Navigating Media During COVID-19
It’s easy to go for the convenient news update from your sister’s mother’s cousin’s boyfriend’s post on Facebook that pops up on your news feed. But during this time it is important to get the most accurate information. You may have heard by now that the real virus of COVID-19 is fear. By keeping informed you can stay up-to-date without being completely overwhelmed. Use the same discernment for reading news as you do for creating an annotated bibliography. Here are some helpful questions to think about when reading news sources:
- Who made this?
- How was this made?
- Why was this made?
- When was this made?
- What is this missing?
- Where do I go from here?
Below are the official websites nationally and globally for COVID-19. You will first find a glossary of terms. In order to understand what’s going on, it’s important to understand the language being used. The following links in descending order go from global, national, and state.
As the coronavirus spreads around the world, new terms are entering the lexicon — and we’re here to help. Here’s a guide to the words and phrases you need to know to keep informed of the latest developments.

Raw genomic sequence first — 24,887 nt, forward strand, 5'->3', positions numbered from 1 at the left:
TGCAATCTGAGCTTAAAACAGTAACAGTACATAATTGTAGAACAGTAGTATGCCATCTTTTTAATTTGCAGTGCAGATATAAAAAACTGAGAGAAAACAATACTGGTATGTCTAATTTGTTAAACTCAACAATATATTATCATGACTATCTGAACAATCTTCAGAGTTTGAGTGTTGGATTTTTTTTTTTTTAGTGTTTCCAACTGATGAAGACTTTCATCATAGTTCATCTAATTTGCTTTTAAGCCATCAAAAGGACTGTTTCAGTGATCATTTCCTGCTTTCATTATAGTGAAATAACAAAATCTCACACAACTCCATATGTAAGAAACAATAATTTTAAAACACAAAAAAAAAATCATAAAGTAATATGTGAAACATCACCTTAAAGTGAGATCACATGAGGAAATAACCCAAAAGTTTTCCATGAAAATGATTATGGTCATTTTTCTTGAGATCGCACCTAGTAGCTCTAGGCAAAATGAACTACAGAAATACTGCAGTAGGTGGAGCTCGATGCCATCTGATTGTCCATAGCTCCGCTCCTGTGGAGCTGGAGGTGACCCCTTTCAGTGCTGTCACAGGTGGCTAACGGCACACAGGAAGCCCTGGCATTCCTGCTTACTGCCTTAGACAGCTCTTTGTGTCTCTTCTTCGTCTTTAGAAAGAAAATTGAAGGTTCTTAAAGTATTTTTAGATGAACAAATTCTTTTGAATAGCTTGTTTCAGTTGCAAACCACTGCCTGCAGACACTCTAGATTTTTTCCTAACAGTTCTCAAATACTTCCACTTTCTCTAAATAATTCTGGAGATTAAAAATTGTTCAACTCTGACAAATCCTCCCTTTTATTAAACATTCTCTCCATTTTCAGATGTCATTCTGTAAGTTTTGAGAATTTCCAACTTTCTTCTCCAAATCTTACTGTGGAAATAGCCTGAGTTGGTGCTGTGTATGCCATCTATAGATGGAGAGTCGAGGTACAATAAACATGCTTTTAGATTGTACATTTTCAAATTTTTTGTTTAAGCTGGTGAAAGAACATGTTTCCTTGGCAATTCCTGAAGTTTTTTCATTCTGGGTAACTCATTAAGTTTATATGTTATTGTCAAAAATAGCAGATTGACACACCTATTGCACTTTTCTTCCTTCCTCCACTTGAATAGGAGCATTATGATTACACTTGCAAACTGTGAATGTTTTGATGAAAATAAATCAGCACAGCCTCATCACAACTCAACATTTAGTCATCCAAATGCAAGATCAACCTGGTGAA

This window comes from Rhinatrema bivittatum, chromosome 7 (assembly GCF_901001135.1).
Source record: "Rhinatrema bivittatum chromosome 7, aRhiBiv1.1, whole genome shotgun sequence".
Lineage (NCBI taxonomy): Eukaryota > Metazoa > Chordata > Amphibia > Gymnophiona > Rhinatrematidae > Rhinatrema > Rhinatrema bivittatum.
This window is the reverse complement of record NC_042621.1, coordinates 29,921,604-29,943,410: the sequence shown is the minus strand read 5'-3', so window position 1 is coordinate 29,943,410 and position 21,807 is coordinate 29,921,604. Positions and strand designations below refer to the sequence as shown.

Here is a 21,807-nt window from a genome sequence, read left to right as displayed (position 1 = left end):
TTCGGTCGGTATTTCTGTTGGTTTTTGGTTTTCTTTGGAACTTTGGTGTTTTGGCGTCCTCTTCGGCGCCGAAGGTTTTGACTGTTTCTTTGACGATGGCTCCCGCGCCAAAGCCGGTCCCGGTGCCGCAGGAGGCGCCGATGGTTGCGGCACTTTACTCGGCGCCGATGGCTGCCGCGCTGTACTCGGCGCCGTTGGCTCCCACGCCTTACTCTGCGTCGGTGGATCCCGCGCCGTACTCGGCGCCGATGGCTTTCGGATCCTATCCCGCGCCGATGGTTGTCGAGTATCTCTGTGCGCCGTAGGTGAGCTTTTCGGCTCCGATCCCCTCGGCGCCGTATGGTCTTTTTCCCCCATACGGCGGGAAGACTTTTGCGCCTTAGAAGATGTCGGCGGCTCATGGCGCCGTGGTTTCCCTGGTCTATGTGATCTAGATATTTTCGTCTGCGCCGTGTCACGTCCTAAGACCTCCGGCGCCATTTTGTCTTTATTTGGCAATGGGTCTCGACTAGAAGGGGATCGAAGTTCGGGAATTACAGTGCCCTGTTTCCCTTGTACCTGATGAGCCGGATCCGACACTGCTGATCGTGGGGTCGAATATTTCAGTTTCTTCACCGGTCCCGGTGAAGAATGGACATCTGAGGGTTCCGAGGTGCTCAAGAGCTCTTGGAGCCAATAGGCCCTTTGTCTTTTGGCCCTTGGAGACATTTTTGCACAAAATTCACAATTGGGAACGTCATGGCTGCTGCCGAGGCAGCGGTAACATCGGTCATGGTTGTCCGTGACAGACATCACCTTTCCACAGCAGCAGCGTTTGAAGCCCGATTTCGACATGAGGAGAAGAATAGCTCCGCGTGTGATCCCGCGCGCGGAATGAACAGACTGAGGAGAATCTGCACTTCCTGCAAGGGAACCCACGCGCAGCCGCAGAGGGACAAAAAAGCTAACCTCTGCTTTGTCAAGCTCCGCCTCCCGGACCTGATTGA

World Health Organization or WHO is constantly updating their information. WHO is an international organization at the frontlines of the pandemic. This is a link to their page on COVID-19 with resources for general protection and country specific technical guidelines.
This is the official link for the CDC's information page on coronavirus. Sections include: what you need to know, resources for the community, case overview, and how to protect yourself.
This page offers a section to ask your own questions. It is regularly updated with announcements from Governor Murphy and allows you to find services and information.
From The New York Times. The coronavirus has dramatically shifted so much about our lives this year. We’re here to help with answers to common questions on health, money, daily life, politics, science and travel.
It is important to know how the seminary is responding and what kind of information the institution is giving out. President Barnes has sent video messages to the community in response to the pandemic. If the news isn’t for you or it’s overwhelming, then turn to the guidelines posted by PTS.
This webpage is the seminary's guide to all things coronavirus. It includes details regarding campus closure, FAQs, technology info, theological perspective, and much more. All new announcements and alerts are added to this page.